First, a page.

EUSTIS – Stratton School has expanded the garden program to include a grow dome, allowing the program to run through all but the coldest months.
“I think the growing dome is more of a symbol of the change that has been happening in Stratton School for the past ten years,” said Katie Wuori, a sixth grade teacher who is involved extensively with the garden program. “It represents how the community has embraced the culture of healthy living choices and commitment to the sustainability of healthy living and understand food culture. The dome has expanded the growing season to a ten-month year, providing fresh produce to the school food program and the food bank. Children who understand what and where food comes from and how to grow it themselves will be advocates for their health in the future.”
When students return to school in the next couple weeks, there will be produce ready to be harvest, processed, stored, and eaten. The whole school joins in with different grades assigned different tasks appropriate to their skills and abilities.
To celebrate the harvest, the students prepare a potluck dinner made with local ingredients, including the produce from the school gardens. Much of the produce goes directly to students through the school kitchen or distribution to families and the local food pantry.
Through the winter, Stratton School collaborates with the U.S. Department of Agriculture on various educational programs such as Cooking Matters, Food of the Month, and other farm-to-school programs. By February, the middle school will begin planning the theme, menus, and crops for their Harvest Fest dinner in the fall.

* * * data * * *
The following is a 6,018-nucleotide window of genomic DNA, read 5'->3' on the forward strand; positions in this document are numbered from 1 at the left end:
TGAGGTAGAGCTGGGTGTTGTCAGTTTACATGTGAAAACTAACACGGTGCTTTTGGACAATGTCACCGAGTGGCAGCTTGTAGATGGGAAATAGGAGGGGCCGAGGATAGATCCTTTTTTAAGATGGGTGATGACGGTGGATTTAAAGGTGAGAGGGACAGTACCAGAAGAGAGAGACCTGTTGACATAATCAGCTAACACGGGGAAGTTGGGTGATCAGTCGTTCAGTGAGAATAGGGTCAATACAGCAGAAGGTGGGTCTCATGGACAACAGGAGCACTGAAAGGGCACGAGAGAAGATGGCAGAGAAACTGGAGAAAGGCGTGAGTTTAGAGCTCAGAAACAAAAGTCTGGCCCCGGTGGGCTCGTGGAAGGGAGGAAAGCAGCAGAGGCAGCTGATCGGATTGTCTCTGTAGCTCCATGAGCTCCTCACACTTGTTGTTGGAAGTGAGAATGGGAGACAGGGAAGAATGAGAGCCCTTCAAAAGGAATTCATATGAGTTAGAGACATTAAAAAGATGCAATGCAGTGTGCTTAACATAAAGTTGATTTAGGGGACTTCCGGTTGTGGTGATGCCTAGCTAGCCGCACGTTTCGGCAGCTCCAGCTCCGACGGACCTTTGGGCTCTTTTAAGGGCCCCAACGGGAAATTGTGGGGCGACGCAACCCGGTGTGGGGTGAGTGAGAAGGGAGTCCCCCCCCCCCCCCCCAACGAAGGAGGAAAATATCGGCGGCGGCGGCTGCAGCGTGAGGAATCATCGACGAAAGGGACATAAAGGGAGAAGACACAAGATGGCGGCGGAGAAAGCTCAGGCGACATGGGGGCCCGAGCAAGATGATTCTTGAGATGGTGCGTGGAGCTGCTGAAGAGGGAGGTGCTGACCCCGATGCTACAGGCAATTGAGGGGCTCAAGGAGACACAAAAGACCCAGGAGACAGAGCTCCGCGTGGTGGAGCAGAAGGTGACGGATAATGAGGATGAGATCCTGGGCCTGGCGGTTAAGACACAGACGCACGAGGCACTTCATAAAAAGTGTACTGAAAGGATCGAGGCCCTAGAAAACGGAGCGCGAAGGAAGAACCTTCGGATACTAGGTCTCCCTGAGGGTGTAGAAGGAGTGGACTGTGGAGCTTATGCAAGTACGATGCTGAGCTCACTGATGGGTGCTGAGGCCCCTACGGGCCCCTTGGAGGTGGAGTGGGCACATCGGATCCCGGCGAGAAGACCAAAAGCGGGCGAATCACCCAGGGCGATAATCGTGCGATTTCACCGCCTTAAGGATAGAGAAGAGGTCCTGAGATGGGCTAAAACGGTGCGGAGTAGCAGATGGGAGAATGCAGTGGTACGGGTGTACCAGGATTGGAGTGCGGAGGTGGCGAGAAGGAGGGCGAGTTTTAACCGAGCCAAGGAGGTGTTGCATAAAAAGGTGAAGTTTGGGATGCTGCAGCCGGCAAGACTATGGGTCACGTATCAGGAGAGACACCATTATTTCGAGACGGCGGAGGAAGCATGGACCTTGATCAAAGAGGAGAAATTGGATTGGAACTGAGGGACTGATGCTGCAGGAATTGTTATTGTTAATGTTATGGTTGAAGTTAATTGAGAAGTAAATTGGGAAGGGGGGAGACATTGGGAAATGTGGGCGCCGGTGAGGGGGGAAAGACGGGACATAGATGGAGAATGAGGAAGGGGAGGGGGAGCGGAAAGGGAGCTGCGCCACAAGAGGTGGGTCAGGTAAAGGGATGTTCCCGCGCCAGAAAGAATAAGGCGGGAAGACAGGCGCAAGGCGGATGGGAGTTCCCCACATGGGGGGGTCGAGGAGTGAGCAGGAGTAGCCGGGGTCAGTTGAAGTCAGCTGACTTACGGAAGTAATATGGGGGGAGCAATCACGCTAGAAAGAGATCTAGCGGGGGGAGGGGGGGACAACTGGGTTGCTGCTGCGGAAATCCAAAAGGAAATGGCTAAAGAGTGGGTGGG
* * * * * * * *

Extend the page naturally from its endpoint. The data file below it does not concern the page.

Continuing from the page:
In the spring, all classes plant seeds for both the school gardens and for their own gardens at home. In late spring, as the school year winds down, the students will transplant seedlings, direct sow other varieties, and sell leftover seedlings.
“Every single student and staff has the opportunity to get their hands dirty planting seeds in the spring, transplanting early summer, taking care of the garden, harvesting, cooking, and eating,” Wuori said.
Each grade has different responsibilities and push-in curriculum opportunities for cross-curricular hands-on learning.
Summer vacation means students are out of school when the gardens require the most care. In the past, school staff and Stratton families have taken on the task of overseeing and caring for the gardens. Additions such as an automatic watering system have made the chores easier. For this year and four or five years in the future, the school has hired Erin Greatorex with the FoodCorps to provide farm-to-school support and connection. Greatorex grew up in Scarborough Maine and traveled to Sugarloaf for skiing, so she is looking forward to being back in the area.
“FoodCorps works to increase knowledge of and improve attitudes towards healthy foods, and we strive to promote a broader school culture that celebrates healthy and culturally relevant foods! I am energized by the enthusiasm of the staff and community partners of the garden, and I am thrilled to dive into the work. This is an inspiring time to be doing this work here, and I am looking forward to connecting with adults and students alike in the community,” Greatorex said.
“The goal of the garden program is to provide a sustainable, alternative food experience for students and faculty that encourages hands-on learning, health, and well-being at Eustis School,” Wuori said. “Stratton School wants all students to leave Stratton with the knowledge of food choice and the importance of community through understanding local resources.”